The support from parents and the very strong partnership between home and school are highlights in this community. As Principal, it is most encouraging to have the active and positive support of both the Infant Jesus School Board, led by Mr Ric Olivieri, and the Infant Jesus School P&F Association, led by Mrs Marisa Gullini Both of these organisations are fantastic supports for the school.

First Holy Communion

Congratulations to all our First Holy Communion recipients last weekend. We were very fortunate to have to beautiful days to celebrate these very special masses. The children were really excited about their opportunity to receive the ‘Blessed Eucharist’ for the very first time.

A very BIG Thank You to Fr Greg Burke for celebrating the masses with the children and making it such a meaningful occasion for the children and their families. Thank you also to Mrs Faith Rico (Parish Sacramental Coordinator) and Mrs Sue Goodwin (Parish Sacramental Team), our Year 4 Teachers, Miss Rebecca O’Connor and Miss Jasmine Ziino as well as all the staff of Infant Jesus School for their support at these masses over the weekend.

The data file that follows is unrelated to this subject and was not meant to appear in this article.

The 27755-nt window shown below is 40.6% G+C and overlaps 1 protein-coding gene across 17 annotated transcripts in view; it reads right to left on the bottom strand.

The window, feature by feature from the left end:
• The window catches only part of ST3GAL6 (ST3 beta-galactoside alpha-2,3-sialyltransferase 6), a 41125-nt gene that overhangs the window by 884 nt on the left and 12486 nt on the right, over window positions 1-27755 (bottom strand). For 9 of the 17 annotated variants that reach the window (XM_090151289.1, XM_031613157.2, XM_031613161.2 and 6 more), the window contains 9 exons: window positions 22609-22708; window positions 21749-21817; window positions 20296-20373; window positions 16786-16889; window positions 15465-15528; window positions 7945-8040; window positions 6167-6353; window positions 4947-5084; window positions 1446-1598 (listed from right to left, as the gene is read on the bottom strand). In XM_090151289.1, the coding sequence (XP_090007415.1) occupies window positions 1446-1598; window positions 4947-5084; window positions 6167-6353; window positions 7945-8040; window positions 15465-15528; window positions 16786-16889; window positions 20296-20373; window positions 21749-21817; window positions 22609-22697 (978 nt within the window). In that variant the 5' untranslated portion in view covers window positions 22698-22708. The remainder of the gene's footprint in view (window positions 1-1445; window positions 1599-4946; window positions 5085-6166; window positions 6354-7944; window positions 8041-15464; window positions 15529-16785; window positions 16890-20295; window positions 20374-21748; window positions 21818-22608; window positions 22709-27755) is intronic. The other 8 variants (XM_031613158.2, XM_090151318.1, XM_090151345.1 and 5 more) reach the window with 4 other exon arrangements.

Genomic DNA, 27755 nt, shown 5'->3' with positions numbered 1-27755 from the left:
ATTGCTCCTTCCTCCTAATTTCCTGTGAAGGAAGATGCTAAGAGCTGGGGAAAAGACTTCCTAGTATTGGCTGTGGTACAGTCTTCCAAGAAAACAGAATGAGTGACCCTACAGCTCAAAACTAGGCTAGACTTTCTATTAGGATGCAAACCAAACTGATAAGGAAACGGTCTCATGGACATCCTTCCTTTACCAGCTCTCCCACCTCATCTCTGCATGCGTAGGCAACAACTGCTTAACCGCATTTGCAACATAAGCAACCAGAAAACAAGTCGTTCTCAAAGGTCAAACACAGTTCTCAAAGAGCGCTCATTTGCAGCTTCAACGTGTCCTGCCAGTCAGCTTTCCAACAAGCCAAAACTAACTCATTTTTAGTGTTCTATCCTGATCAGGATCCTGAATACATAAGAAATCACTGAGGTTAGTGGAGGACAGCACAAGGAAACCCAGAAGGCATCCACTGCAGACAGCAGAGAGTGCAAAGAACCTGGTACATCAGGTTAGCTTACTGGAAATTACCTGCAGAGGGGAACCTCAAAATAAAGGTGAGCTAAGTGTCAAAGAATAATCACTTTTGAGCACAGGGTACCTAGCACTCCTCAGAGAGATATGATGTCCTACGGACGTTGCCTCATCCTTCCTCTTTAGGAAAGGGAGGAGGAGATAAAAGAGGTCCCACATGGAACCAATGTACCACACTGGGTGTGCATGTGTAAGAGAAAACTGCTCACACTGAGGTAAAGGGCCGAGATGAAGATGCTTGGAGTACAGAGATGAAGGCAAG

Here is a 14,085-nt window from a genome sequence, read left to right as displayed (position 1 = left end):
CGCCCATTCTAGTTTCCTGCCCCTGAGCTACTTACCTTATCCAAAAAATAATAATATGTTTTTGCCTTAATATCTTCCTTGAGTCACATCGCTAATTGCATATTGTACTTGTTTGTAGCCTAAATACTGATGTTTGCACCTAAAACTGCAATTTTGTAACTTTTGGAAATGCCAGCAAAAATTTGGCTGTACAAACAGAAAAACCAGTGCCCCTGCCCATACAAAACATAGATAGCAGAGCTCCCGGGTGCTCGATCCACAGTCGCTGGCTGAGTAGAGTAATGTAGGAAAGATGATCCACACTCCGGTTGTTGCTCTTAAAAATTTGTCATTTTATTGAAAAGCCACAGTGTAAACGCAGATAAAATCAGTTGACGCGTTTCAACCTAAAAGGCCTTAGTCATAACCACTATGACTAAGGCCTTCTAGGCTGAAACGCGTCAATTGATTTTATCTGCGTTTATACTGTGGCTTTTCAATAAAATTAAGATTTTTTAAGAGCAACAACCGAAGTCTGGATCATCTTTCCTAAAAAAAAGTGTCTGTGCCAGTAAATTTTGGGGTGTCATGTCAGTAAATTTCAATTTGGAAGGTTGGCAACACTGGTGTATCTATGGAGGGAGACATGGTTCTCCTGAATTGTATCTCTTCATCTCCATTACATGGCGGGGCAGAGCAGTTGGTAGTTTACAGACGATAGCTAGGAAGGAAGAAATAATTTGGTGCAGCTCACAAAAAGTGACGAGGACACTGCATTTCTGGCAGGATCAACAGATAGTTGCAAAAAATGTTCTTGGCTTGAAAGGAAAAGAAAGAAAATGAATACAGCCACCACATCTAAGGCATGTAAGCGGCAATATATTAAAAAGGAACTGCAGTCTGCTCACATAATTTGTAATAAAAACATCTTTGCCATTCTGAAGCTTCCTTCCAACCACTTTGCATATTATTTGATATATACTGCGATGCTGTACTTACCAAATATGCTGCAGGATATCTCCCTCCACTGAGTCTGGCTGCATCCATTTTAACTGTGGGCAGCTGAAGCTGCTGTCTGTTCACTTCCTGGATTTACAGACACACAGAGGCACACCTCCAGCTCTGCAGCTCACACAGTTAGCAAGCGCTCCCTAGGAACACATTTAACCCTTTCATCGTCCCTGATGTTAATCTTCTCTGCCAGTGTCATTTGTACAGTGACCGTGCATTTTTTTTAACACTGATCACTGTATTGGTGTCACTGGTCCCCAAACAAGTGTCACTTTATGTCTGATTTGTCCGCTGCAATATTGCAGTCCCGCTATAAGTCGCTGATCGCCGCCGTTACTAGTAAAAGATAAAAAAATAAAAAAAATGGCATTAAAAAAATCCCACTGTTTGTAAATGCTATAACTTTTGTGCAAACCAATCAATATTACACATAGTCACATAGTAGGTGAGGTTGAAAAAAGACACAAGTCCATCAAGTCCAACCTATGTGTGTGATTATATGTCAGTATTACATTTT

The generosity and commitment shown by staff by attending these masses over the weekend was wonderful.  Thank you!

Learning Journeys

At Infant Jesus our goal is to develop a community which fosters life-long learning and an attitude which promotes achievement of full potential in an environment embedded in our Gospel values.

Our Learning Journey session enables parents, children and the school to come together to support, share and celebrate each child’s learning.

At Infant Jesus our Vision for Learning is based on our beliefs that:

  • Children are competent and bring a wealth of experiences and knowledge to the learning task.
  • Children are involved in making choices which supports their unique way of learning.
  • Children are engaged in meaningful and purposeful tasks which include action and reflection.

The aims of a Learning Journey are:

  • To allow children to take responsibility and be accountable for their learning.
  • To help children build reflection and goal setting for their own learning.